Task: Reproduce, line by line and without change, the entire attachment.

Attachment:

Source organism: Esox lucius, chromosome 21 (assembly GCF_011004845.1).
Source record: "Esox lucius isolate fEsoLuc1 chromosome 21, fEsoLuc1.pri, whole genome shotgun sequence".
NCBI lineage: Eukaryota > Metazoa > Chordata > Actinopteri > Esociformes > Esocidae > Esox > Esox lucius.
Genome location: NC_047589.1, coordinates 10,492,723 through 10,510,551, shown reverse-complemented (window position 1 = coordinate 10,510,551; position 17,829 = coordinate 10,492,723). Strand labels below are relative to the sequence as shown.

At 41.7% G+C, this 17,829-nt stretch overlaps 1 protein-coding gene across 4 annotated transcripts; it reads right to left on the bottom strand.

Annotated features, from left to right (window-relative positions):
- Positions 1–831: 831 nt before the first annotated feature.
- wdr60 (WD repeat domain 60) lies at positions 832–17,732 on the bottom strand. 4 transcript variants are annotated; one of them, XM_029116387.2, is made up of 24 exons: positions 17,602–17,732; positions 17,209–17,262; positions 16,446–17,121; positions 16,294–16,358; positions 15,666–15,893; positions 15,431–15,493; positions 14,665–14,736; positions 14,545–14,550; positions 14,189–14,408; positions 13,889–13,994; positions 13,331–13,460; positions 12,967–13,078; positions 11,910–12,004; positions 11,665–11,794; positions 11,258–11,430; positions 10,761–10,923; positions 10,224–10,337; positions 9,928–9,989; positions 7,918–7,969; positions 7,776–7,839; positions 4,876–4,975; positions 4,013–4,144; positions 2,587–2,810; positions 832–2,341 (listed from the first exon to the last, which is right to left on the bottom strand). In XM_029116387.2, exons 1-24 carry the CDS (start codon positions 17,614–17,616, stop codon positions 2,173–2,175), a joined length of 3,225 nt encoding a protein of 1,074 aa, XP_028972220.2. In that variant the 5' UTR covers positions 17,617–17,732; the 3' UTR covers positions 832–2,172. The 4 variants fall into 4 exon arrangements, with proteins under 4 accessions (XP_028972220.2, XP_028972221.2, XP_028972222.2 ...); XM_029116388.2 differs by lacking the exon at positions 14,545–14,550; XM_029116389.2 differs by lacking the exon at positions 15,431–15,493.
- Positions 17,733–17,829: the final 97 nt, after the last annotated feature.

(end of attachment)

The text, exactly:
Source organism: Esox lucius, chromosome 21 (assembly GCF_011004845.1).
Source record: "Esox lucius isolate fEsoLuc1 chromosome 21, fEsoLuc1.pri, whole genome shotgun sequence".
NCBI lineage: Eukaryota > Metazoa > Chordata > Actinopteri > Esociformes > Esocidae > Esox > Esox lucius.
Genome location: NC_047589.1, coordinates 10,492,723 through 10,510,551, shown reverse-complemented (window position 1 = coordinate 10,510,551; position 17,829 = coordinate 10,492,723). Strand labels below are relative to the sequence as shown.

At 41.7% G+C, this 17,829-nt stretch overlaps 1 protein-coding gene across 4 annotated transcripts; it reads right to left on the bottom strand.

Annotated features, from left to right (window-relative positions):
- Positions 1–831: 831 nt before the first annotated feature.
- wdr60 (WD repeat domain 60) lies at positions 832–17,732 on the bottom strand. 4 transcript variants are annotated; one of them, XM_029116387.2, is made up of 24 exons: positions 17,602–17,732; positions 17,209–17,262; positions 16,446–17,121; positions 16,294–16,358; positions 15,666–15,893; positions 15,431–15,493; positions 14,665–14,736; positions 14,545–14,550; positions 14,189–14,408; positions 13,889–13,994; positions 13,331–13,460; positions 12,967–13,078; positions 11,910–12,004; positions 11,665–11,794; positions 11,258–11,430; positions 10,761–10,923; positions 10,224–10,337; positions 9,928–9,989; positions 7,918–7,969; positions 7,776–7,839; positions 4,876–4,975; positions 4,013–4,144; positions 2,587–2,810; positions 832–2,341 (listed from the first exon to the last, which is right to left on the bottom strand). In XM_029116387.2, exons 1-24 carry the CDS (start codon positions 17,614–17,616, stop codon positions 2,173–2,175), a joined length of 3,225 nt encoding a protein of 1,074 aa, XP_028972220.2. In that variant the 5' UTR covers positions 17,617–17,732; the 3' UTR covers positions 832–2,172. The 4 variants fall into 4 exon arrangements, with proteins under 4 accessions (XP_028972220.2, XP_028972221.2, XP_028972222.2 ...); XM_029116388.2 differs by lacking the exon at positions 14,545–14,550; XM_029116389.2 differs by lacking the exon at positions 15,431–15,493.
- Positions 17,733–17,829: the final 97 nt, after the last annotated feature.